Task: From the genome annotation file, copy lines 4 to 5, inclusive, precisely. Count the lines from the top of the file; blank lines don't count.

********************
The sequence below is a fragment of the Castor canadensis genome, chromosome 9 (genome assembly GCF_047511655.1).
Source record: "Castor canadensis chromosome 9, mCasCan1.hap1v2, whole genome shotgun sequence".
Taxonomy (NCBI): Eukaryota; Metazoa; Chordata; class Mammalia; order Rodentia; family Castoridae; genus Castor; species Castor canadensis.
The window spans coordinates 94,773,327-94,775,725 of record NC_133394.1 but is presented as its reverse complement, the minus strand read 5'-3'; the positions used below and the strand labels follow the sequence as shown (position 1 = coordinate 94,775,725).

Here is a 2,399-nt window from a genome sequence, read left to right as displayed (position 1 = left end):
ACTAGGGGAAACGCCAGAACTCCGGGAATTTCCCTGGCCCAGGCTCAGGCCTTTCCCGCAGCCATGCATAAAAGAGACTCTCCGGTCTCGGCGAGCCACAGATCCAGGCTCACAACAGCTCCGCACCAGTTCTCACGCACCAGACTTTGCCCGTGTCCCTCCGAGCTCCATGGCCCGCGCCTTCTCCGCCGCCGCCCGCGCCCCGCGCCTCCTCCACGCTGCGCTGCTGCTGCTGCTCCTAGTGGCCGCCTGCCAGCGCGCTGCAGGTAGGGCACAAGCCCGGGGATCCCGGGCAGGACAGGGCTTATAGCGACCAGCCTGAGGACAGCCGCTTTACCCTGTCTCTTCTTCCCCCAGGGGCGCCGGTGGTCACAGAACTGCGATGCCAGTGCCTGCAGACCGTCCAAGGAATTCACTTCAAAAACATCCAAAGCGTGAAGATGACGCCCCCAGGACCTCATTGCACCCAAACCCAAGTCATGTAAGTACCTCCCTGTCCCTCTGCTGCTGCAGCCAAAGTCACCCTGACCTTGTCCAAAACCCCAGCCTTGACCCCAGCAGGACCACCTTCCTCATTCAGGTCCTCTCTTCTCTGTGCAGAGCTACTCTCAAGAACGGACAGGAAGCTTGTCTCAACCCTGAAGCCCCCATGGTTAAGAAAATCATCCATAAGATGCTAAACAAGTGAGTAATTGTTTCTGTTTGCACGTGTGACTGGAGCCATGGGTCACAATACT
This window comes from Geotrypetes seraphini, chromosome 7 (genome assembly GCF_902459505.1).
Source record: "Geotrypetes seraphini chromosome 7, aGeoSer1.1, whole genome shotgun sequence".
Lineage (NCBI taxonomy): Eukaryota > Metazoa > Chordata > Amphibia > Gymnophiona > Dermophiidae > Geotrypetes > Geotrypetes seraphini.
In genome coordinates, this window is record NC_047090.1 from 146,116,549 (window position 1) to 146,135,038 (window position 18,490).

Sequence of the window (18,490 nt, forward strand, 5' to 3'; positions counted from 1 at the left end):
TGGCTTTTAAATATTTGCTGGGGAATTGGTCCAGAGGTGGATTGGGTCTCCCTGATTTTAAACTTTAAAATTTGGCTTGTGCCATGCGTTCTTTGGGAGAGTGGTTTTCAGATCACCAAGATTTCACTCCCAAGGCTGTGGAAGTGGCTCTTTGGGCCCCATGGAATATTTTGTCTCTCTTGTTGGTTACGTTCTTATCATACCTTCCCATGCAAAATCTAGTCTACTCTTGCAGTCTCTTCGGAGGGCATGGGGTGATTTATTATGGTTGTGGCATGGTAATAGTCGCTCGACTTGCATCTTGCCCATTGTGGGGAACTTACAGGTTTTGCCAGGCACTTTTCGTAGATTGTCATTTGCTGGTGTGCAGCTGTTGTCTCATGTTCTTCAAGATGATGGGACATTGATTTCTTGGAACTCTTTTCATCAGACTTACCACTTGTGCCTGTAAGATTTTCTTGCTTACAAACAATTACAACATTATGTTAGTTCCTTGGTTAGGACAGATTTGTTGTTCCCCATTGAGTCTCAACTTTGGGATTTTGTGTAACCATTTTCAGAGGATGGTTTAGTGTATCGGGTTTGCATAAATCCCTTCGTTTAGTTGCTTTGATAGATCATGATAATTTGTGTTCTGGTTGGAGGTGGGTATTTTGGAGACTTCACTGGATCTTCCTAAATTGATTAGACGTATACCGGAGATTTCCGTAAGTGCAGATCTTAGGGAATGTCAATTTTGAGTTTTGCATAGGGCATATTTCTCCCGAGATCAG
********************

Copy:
The window spans coordinates 94,773,327-94,775,725 of record NC_133394.1 but is presented as its reverse complement, the minus strand read 5'-3'; the positions used below and the strand labels follow the sequence as shown (position 1 = coordinate 94,775,725).

Here is a 2,399-nt window from a genome sequence, read left to right as displayed (position 1 = left end):